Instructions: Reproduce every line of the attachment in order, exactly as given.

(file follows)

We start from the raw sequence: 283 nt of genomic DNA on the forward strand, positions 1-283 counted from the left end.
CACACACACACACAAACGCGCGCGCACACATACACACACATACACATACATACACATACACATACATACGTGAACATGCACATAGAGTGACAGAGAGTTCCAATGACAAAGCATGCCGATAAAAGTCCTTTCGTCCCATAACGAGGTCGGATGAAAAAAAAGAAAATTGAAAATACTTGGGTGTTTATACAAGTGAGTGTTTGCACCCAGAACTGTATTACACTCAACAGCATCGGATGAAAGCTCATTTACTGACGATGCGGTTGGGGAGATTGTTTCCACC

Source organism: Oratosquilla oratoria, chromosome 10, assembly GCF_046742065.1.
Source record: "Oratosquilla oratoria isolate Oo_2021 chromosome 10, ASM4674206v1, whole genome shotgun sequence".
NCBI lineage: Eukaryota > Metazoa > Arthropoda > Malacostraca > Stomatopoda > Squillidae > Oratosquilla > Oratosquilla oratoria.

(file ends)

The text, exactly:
We start from the raw sequence: 283 nt of genomic DNA on the forward strand, positions 1-283 counted from the left end.
CACACACACACACAAACGCGCGCGCACACATACACACACATACACATACATACACATACACATACATACGTGAACATGCACATAGAGTGACAGAGAGTTCCAATGACAAAGCATGCCGATAAAAGTCCTTTCGTCCCATAACGAGGTCGGATGAAAAAAAAGAAAATTGAAAATACTTGGGTGTTTATACAAGTGAGTGTTTGCACCCAGAACTGTATTACACTCAACAGCATCGGATGAAAGCTCATTTACTGACGATGCGGTTGGGGAGATTGTTTCCACC

Source organism: Oratosquilla oratoria, chromosome 10, assembly GCF_046742065.1.
Source record: "Oratosquilla oratoria isolate Oo_2021 chromosome 10, ASM4674206v1, whole genome shotgun sequence".
NCBI lineage: Eukaryota > Metazoa > Arthropoda > Malacostraca > Stomatopoda > Squillidae > Oratosquilla > Oratosquilla oratoria.